After reading studies and articles and debates on this issue over the past 6 months or so, I decided that just reading isn’t enough. After all, most research studies and experiments conducted in labs are very controlled, which is, in my opinion, quite the opposite of real life. I attended a cutting edge training seminar from Z Health called Essentials of Elite Performance and learned even more about how the body works and how important the joints in our feet actually are. Over 1/3 of the joints in our body are located in our feet. What is the main function of joints?- movement! For some reason, our shoe industry and training community have decided that this is a “faulty design” and decided to start designing shoes and orthotics to keep those joints stiff and not allow them to move. Understandably so, as most of our population spends most of our time seated and don’t have the foot strength and mobility to support the impact of running. Running shoes allow those people to get out and run more comfortably. Noble intention, but very misguided. Designing something to support an inefficiency instead of actually getting to and correcting the root of the problem is what we’ve trended towards over the past few decades. We forget how adept our body is to changing and healing itself! So, I entered into my own “lab.” I bought a pair of the Vibram Five Fingers shoes and proceeded to train for a half marathon over 3 months.

My first run was very interesting. I started out small (or so I thought), only running 3 miles (at that point I had an easy 8 mile base in Nike Frees or other running shoes). The first 1/2 mile to mile felt a little strange, and my feet felt a little stiff. Then, all of the sudden, my feet loosened up, spread out, and I took off. My stride shortened into a land and push, my feet opened up at impact, and my toes gripped the the ground. I’ve never felt more sure-footed! I cruised through the remaining 2 miles- feeling disappointed that I was home already, wanting to do more but knowing my body wouldn’t like me if I did much more. As it was, my run felt great, but my calves punished me for the next few days. I realized that I’d tapped into a whole new way of running that my body is going to love… eventually. In retrospect, 3 miles was a little aggressive for my first time.

Lesson learned, I slowly increased my distances over the next few months. My gait changed into an efficient, smooth short stride with a springy push off. I learned to run easy and smooth, which in turn made me fast! I had 6 mile and 8.5 mile training runs that ended up being PR’s! I completed the 1/2 marathon with little problems. I didn’t set any records, but it wasn’t my slowest half, either. I ran smoothly and easily the entire race, but didn’t quite have enough kick to push faster and hit my PR goal. I can feel this style of running gait is more natural and efficient, and I’m excited about where it (and my legs) will take me in the future!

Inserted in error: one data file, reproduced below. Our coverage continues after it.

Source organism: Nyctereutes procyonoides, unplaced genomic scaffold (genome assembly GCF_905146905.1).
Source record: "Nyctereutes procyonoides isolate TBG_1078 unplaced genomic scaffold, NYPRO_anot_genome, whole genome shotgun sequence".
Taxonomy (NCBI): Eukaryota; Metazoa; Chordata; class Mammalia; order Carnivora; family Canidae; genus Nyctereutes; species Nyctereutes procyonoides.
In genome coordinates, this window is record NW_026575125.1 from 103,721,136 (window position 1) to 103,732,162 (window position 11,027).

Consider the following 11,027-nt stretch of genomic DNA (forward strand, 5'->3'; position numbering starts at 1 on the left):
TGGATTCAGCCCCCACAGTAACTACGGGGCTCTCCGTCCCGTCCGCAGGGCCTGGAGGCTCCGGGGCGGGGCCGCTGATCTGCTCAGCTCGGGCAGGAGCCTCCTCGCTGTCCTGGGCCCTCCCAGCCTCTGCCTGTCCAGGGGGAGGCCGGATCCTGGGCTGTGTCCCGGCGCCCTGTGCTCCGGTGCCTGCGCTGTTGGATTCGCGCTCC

And, as a bonus, my body’s never felt better. The occasional achiness in the knees and ankles I used to get after the long runs is gone. My hip mobility has never been better. In truth, this shouldn’t be a bonus, this is what should happen as a result of our training. We train to get stronger and feel better, not the other way around. Too often, we tend to try to feel better so we can train some more. If our training is breaking us down and making us worse, why are we doing it?!

I can’t attribute this totally to just running barefoot. Religiously practicing the Z Health R Phase Dynamic Joint Mobility Drills has also played a large part in how I feel and move as well.

All this to say, I’m a 100% believer that the closer we are to barefoot, or “natural,” the better our body is going to respond to our training and improve. The more “connection” our brain has with each of our hundreds of joints, the clearer our proprioceptive “map” will be and we will move more efficiently. Not only is there science to back it up, I have first hand experience as well- which in my mind carries a lot more water!

Questions about shoes, running gait, or this new Z Health Training? Post a comment,or email


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